Is there a difference in major infections after cochlear implantation among patients treated with prolonged antibiotic treatment or treated with only single-dose antibiotic prophylaxis?
Among 1180 patients in this cohort study, postoperative cochlear implant infection was rare, was less common among those who received prolonged antibiotic treatment vs antibiotic prophylaxis, and was less likely to occur in adults than in children.
Prolonged antibiotic treatment is associated with a reduction in postoperative cochlear implant infection risk compared with antibiotic prophylaxis.
Infection after cochlear implantation is a rare but serious event that can lead to meningitis. There is no consensus on prevention of infection in these patients, and each center applies its own strategy.
To describe the rates of major surgical site infection for patients undergoing cochlear implantation who receive prolonged antibiotic treatment compared with those who receive a single perioperative dose of antibiotic prophylaxis.
Design, Setting, and Participants
Retrospective cohort study of patients who underwent cochlear implantation between January 1, 2011, and July 8, 2015, with a postoperative follow-up of 1 to 3 years. In this multicenter study at 8 French university centers, 1180 patients (509 children and 671 adults) who underwent cochlear implantation during this period were included.
Prolonged antibiotic treatment vs single-dose antibiotic prophylaxis.
Main Outcomes and Measures
Major infection and explantation.
Among 1180 patients (509 children [51.7% female] with a mean [SD] age of 4.6 [3.8] years and 671 adults [54.9% female] with a mean [SD] age of 54.8 [17.0] years), 12 patients (1.0%) developed a major infection, with 4 infections occurring in the prolonged antibiotic treatment group and 8 infections occurring in the antibiotic prophylaxis group (odds ratio, 2.45; 95% CI, 0.73-8.17). Children (9 of 509 [1.8%]) were more likely to develop infection than adults (3 of 671 [0.4%]). Among children, 4 infections occurred in the prolonged antibiotic group (n = 344), and 5 infections occurred in the antibiotic prophylaxis group (n = 158) (odds ratio, 2.78; 95% CI, 0.74-10.49). Among adults, 3 infections occurred in the antibiotic prophylaxis group (n = 365), whereas no infections occurred in the prolonged antibiotic treatment group (n = 290).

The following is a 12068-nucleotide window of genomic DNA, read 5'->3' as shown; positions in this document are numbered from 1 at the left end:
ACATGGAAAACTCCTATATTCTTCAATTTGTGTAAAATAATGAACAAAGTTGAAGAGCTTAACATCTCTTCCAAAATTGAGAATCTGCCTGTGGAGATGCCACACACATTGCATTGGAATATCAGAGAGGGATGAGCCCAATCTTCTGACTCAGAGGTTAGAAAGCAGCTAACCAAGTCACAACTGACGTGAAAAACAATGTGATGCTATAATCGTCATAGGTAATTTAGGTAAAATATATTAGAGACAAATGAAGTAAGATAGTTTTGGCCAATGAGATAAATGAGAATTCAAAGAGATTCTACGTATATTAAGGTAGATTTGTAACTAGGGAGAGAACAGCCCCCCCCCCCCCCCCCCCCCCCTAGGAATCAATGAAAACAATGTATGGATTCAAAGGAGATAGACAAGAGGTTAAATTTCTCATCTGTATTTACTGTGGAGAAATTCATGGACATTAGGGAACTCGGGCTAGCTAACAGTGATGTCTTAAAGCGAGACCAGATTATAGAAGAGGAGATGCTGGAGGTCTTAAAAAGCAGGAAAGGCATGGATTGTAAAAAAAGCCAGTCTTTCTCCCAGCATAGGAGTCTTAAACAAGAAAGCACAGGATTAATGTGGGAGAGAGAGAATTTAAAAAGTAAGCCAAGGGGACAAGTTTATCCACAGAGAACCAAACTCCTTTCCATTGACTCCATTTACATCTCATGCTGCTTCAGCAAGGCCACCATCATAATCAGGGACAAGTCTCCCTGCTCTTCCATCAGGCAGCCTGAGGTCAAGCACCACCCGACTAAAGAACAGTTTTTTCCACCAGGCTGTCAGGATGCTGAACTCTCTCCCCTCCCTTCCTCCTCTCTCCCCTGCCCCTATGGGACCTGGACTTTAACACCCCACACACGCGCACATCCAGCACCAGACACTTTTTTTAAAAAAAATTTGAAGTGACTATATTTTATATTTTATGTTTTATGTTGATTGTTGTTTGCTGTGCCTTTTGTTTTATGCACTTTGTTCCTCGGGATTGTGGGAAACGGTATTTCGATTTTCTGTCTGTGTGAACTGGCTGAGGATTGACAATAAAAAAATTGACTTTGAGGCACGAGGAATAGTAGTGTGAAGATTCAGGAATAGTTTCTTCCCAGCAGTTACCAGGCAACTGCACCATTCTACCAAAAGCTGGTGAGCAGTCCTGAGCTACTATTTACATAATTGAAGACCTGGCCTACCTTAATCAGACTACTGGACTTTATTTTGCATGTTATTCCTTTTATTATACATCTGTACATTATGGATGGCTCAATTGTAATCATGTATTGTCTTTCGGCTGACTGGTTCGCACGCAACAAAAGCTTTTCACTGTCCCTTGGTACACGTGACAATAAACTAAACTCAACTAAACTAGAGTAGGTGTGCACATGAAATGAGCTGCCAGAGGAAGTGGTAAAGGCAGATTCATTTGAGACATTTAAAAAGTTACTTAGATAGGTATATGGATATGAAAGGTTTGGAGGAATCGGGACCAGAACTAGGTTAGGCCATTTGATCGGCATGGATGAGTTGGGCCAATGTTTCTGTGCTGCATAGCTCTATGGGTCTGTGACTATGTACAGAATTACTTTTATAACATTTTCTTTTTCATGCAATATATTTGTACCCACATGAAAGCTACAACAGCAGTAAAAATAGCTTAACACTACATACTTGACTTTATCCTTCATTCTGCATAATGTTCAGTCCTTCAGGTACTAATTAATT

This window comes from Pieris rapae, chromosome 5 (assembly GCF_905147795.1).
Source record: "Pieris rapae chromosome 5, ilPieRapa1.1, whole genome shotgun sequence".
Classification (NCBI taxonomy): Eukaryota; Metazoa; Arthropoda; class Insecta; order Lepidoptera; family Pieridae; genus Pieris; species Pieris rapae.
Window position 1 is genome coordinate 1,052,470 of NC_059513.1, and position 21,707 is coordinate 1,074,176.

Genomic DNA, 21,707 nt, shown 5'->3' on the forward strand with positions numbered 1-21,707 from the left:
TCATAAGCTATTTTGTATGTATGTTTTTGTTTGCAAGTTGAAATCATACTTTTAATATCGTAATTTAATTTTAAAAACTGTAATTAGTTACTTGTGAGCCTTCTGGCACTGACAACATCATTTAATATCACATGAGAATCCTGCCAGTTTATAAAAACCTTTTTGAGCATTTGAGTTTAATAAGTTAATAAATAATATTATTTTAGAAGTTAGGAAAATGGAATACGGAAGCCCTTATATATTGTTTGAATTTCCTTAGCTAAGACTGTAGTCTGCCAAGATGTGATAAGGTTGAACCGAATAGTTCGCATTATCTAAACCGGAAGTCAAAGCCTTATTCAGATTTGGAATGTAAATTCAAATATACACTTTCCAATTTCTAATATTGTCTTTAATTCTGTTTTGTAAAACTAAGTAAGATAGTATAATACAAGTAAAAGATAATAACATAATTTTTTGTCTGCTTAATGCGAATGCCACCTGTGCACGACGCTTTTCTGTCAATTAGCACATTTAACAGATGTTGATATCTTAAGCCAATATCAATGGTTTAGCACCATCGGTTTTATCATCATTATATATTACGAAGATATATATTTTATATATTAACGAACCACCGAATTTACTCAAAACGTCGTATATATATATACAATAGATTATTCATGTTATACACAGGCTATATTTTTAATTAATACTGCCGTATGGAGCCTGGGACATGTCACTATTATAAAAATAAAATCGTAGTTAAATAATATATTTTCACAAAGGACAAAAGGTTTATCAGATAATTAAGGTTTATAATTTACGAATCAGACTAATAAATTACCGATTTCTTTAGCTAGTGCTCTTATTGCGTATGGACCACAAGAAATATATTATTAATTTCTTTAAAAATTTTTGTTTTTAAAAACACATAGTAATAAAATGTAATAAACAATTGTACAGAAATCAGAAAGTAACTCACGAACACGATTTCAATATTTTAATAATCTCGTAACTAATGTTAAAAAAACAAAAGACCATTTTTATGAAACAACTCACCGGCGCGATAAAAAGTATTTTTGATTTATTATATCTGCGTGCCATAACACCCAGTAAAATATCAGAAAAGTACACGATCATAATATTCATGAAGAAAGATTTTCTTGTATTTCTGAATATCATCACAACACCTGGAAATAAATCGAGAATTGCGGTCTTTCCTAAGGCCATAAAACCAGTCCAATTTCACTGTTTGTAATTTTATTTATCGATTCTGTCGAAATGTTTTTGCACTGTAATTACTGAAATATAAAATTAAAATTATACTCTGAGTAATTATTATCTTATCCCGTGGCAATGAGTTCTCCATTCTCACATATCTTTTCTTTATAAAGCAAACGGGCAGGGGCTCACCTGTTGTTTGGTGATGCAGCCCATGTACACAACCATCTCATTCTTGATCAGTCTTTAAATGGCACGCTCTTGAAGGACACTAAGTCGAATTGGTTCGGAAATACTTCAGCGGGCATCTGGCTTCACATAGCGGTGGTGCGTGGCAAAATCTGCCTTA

Conclusions and Relevance
After cochlear implantation, infection was rare, was less common among those who received prolonged antibiotic treatment, and was less likely to occur in adults than in children.
Sayed-Hassan A, Hermann R, Chidiac F, et al. Association of the Duration of Antibiotic Therapy With Major Surgical Site Infection in Cochlear Implantation. JAMA Otolaryngol Head Neck Surg. 2019;145(1):14–20. doi:10.1001/jamaoto.2018.1998
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